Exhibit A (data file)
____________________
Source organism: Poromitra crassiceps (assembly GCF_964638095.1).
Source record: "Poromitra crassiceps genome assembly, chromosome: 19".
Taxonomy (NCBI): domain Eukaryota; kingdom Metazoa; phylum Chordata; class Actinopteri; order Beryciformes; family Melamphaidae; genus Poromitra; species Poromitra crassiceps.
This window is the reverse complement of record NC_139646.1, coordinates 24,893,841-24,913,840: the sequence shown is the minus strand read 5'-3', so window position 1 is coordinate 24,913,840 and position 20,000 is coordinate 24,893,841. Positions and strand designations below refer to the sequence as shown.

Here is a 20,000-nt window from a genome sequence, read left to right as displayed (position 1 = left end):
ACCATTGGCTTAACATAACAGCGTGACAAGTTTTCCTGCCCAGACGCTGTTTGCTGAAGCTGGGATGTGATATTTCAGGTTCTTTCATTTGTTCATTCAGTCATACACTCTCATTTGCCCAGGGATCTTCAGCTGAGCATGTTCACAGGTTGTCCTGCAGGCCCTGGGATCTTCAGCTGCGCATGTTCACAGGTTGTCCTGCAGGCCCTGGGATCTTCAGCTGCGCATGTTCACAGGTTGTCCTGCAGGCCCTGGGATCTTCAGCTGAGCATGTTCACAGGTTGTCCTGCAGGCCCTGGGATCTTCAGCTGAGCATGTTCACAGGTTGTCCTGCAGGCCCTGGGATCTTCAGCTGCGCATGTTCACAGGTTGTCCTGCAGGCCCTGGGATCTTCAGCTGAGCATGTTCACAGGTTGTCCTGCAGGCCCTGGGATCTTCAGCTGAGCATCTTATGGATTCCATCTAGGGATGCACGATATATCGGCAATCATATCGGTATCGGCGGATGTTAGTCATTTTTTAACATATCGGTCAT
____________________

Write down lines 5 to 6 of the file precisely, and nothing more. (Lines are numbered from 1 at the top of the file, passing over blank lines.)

Here is a 20,000-nt window from a genome sequence, read left to right as displayed (position 1 = left end):
ACCATTGGCTTAACATAACAGCGTGACAAGTTTTCCTGCCCAGACGCTGTTTGCTGAAGCTGGGATGTGATATTTCAGGTTCTTTCATTTGTTCATTCAGTCATACACTCTCATTTGCCCAGGGATCTTCAGCTGAGCATGTTCACAGGTTGTCCTGCAGGCCCTGGGATCTTCAGCTGCGCATGTTCACAGGTTGTCCTGCAGGCCCTGGGATCTTCAGCTGCGCATGTTCACAGGTTGTCCTGCAGGCCCTGGGATCTTCAGCTGAGCATGTTCACAGGTTGTCCTGCAGGCCCTGGGATCTTCAGCTGAGCATGTTCACAGGTTGTCCTGCAGGCCCTGGGATCTTCAGCTGCGCATGTTCACAGGTTGTCCTGCAGGCCCTGGGATCTTCAGCTGAGCATGTTCACAGGTTGTCCTGCAGGCCCTGGGATCTTCAGCTGAGCATCTTATGGATTCCATCTAGGGATGCACGATATATCGGCAATCATATCGGTATCGGCGGATGTTAGTCATTTTTTAACATATCGGTCAT